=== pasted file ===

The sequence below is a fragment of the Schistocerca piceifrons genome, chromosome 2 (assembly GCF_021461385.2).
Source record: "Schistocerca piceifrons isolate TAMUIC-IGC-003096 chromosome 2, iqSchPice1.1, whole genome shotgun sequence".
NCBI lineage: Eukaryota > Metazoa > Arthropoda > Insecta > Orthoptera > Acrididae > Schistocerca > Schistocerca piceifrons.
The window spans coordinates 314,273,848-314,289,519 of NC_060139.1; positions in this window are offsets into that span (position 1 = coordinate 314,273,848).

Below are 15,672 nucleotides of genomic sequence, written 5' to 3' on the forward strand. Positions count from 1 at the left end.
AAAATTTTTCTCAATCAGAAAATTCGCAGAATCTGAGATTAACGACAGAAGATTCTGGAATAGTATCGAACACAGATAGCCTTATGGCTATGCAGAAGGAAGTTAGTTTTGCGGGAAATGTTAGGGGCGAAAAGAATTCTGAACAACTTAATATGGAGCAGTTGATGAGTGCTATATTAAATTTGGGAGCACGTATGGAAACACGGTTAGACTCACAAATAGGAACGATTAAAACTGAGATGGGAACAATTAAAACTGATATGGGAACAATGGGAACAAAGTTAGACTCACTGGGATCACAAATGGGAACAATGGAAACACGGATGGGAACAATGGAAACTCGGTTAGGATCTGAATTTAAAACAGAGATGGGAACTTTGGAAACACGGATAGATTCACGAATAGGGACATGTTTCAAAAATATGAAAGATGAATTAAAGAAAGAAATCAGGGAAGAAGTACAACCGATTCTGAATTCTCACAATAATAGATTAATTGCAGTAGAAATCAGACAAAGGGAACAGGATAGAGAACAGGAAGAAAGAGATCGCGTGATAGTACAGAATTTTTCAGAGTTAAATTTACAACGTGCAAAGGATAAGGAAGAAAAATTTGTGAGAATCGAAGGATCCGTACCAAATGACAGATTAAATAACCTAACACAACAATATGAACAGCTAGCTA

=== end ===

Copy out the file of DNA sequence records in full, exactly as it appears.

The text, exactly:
The sequence below is a fragment of the Schistocerca piceifrons genome, chromosome 2 (assembly GCF_021461385.2).
Source record: "Schistocerca piceifrons isolate TAMUIC-IGC-003096 chromosome 2, iqSchPice1.1, whole genome shotgun sequence".
NCBI lineage: Eukaryota > Metazoa > Arthropoda > Insecta > Orthoptera > Acrididae > Schistocerca > Schistocerca piceifrons.
The window spans coordinates 314,273,848-314,289,519 of NC_060139.1; positions in this window are offsets into that span (position 1 = coordinate 314,273,848).

Below are 15,672 nucleotides of genomic sequence, written 5' to 3' on the forward strand. Positions count from 1 at the left end.
AAAATTTTTCTCAATCAGAAAATTCGCAGAATCTGAGATTAACGACAGAAGATTCTGGAATAGTATCGAACACAGATAGCCTTATGGCTATGCAGAAGGAAGTTAGTTTTGCGGGAAATGTTAGGGGCGAAAAGAATTCTGAACAACTTAATATGGAGCAGTTGATGAGTGCTATATTAAATTTGGGAGCACGTATGGAAACACGGTTAGACTCACAAATAGGAACGATTAAAACTGAGATGGGAACAATTAAAACTGATATGGGAACAATGGGAACAAAGTTAGACTCACTGGGATCACAAATGGGAACAATGGAAACACGGATGGGAACAATGGAAACTCGGTTAGGATCTGAATTTAAAACAGAGATGGGAACTTTGGAAACACGGATAGATTCACGAATAGGGACATGTTTCAAAAATATGAAAGATGAATTAAAGAAAGAAATCAGGGAAGAAGTACAACCGATTCTGAATTCTCACAATAATAGATTAATTGCAGTAGAAATCAGACAAAGGGAACAGGATAGAGAACAGGAAGAAAGAGATCGCGTGATAGTACAGAATTTTTCAGAGTTAAATTTACAACGTGCAAAGGATAAGGAAGAAAAATTTGTGAGAATCGAAGGATCCGTACCAAATGACAGATTAAATAACCTAACACAACAATATGAACAGCTAGCTA